Treatment of Acne Scars With Hyaluronic Acid: An Improved Approach
July 2013 | Volume 12 | Issue 7 | Original Article | 121 | Copyright © July 2013
Shlomit Halachmi, MD PhD,a Dan Ben Amitai MD,b,d and Moshe Lapidoth MD MPHc,d
aHerzelia Skin and Laser Center, Herzelia Pituach, Israel bPediatric Dermatology Unit, Schneider Children's Medical Center of Israel, Israel cLaser Unit, Department of Dermatology, Rabin Medical Center, Petach Tikva, Israel dSackler School of Medicine, Tel Aviv University, Tel Aviv, Israel
BACKGROUND: Acne scarring is a prevalent and challenging cosmetic issue, which is often addressed by multiple modalities. A low-viscosity non-animal stabilized hyaluronic acid (NASHA) dermal filler, injected in microdoses into the mid-to-superficial dermis, may provide a useful new approach to improving the appearance of depressed acne scars.
MATERIALS and METHODS: Twelve consecutive patients with moderate to severe acne scarring, who had completed a series of fractional laser resurfacing, underwent microinjections of 20 mg/mL hyaluronic acid (HA) gel into discrete depressed acne scars on the face.
RESULTS: Immediate visual improvement was observed in all lesions. The procedure was well tolerated. Adverse events were limited to transient pinpoint bleeding at the injection site.
CONCLUSION: Microinjection of low viscosity HA offers a valuable technique for the treatment of discrete depressed acne scars.J Drugs Dermatol.
Hyaluronic acid (HA) is a glycosaminoglycan composed
of alternating D-glucuronic acid and N-acetyl-
D-glucosamine monosaccharide residue. These are cross-linked to form long unbranched chains, which form an anionic biopolymer. The 3-dimensional structure forms a space-occupying molecule, and the chemical makeup draws a large volume of water to the compound. Due to its combination
of properties, endogenous HA contributes turgor and elasticity to the dermis.
Hyaluronic acid has become the leading dermal filler due its combination of low allergenicity, high biocompatibility as demonstrated in ocular and intra-articular uses, and longevity. It is suitable for injection into facial skin, where, in addition to providing immediate and short-term augmentation, it appears to induce longer-term effects by stimulating collagenesis by native fibroblasts.1,2 Improvements in its in vivo longevity by cross-linking have further boosted its popularity. To maximize its utility and range of applications, HA has been prepared in a variety of forms, which vary in viscosity and formulation. Hyaluronic acid's viscoelastic properties are a function of the length of the molecular chains of the polymer, cross-linking, concentration, and particle size.3 Medium viscosity HA is best for moderate lines and wrinkles, such as glabellar lines and nasolabial folds. It is injected into the mid-to-deep dermis. Finer HA formulations are available for correction of fine facial lines, such as perioral and periorbital rhytids, and are injected in the superficial dermis. Specialized formulations are designed to be injected into the lip, while others indicated for restoring volume lost due to natural aging or HIV-related lipoatrophy are injected into the subcutaneous or supraosteal regions.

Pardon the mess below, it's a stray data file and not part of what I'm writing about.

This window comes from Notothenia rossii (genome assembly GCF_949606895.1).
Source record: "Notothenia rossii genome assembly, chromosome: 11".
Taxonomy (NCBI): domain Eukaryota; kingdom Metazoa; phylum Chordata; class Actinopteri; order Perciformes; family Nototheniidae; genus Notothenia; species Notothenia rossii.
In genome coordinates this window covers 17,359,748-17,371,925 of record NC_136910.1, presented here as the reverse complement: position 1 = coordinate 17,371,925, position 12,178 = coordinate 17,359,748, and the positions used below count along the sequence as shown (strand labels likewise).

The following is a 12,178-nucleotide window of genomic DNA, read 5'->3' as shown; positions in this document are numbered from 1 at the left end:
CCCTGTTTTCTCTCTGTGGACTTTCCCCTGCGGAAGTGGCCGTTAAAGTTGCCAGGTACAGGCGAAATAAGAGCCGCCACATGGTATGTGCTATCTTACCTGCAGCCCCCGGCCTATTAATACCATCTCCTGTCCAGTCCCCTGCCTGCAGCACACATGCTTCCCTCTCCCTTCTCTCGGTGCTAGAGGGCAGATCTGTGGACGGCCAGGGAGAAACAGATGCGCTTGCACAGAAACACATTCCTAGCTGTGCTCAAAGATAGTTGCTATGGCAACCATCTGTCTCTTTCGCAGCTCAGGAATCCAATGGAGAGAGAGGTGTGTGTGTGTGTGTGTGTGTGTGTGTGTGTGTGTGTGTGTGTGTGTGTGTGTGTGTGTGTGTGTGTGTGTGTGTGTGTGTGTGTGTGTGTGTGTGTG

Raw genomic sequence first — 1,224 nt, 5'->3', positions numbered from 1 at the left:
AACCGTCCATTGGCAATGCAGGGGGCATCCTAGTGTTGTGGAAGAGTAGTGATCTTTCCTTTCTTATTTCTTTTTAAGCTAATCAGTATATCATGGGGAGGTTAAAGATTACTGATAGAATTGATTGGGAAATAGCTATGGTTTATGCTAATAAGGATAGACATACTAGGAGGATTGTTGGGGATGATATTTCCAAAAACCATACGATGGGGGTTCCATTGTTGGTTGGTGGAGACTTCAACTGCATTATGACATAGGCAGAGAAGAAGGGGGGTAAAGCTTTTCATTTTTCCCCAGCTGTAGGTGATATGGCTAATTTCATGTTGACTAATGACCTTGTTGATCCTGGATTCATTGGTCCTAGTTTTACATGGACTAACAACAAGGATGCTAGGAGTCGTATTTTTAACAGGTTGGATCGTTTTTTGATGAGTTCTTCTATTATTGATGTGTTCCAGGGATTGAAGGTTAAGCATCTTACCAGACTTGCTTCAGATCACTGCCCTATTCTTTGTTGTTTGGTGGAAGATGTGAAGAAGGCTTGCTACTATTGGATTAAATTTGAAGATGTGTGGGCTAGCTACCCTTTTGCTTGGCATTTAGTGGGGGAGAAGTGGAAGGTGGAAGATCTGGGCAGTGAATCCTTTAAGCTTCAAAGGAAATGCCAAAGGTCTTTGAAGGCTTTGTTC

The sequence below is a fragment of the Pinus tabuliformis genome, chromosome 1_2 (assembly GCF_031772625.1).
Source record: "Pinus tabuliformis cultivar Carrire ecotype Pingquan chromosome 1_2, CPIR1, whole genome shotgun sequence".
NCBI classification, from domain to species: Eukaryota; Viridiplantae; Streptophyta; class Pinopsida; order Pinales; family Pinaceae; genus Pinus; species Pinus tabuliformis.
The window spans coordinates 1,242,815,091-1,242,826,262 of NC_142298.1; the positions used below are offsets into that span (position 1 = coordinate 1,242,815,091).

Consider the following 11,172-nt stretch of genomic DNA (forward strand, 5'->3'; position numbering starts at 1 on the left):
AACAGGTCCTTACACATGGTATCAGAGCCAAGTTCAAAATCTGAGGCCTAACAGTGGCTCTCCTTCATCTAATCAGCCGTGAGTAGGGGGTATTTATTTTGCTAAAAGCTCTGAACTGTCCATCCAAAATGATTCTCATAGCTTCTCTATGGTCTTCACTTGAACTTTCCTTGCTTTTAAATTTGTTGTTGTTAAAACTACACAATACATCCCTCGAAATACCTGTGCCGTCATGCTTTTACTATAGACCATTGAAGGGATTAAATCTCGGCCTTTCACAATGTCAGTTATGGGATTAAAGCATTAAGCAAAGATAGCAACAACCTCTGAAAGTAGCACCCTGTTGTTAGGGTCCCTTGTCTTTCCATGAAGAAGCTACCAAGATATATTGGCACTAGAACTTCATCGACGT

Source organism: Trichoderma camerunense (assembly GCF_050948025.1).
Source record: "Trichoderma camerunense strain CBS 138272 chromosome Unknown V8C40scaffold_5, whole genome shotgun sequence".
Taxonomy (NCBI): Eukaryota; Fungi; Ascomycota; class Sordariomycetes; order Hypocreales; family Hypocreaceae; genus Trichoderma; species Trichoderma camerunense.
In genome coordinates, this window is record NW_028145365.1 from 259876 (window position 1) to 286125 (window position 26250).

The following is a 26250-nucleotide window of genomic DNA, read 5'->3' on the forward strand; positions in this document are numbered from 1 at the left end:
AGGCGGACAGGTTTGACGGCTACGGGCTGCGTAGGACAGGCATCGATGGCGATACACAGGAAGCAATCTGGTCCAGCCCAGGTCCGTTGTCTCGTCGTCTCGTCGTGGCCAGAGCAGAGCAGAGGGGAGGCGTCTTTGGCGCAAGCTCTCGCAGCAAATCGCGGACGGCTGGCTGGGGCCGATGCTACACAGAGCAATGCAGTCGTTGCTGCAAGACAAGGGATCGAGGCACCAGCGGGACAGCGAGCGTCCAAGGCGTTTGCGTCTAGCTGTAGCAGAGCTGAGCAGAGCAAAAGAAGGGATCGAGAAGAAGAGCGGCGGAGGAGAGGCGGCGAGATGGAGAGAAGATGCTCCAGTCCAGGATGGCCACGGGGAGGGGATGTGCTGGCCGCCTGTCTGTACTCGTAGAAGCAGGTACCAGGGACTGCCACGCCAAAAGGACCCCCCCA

Restylane® Vital is a low-viscosity HA gel, available in 12 mg/mL or 20 mg/mL. It is injected with a metered dose injector that deposits 10 μL per injection site (Figure 1).
Given the properties, superficial injection, and microdosing delivery technique, Restylane Vital is an excellent candidate product for the treatment of ice pick acne scars. Twelve patients, whose moderate to severe ice pick acne scars had responded well overall to fractional laser resurfacing but who exhibited residual deep focal ice pick scars, were treated with Restylane Vital. The improvement was immediate, as expected, and the treatment was well tolerated by all patients. Restylane Vital therefore appears to offer an improved treatment modality for the treatment of acne scarring.
MATERIALS AND METHODS
Twelve patients (7 men and 5 women) aged 19 to 54 years were treated. All had completed 2 to 5 (mean 3.2) treatments with fractional laser resurfacing for depressed facial acne scars using either erbium (Pixel 2940nm Er:YAG Module; Alma Lasers™ Ltd, Israel) or CO2 (UltraPulse® Fractional CO2; Lumenis® Ltd, Israel). They exhibited good overall improvement, with no adverse events, but retained scattered deep ice pick scars. At 1 to 2 months after the final laser treatment, they were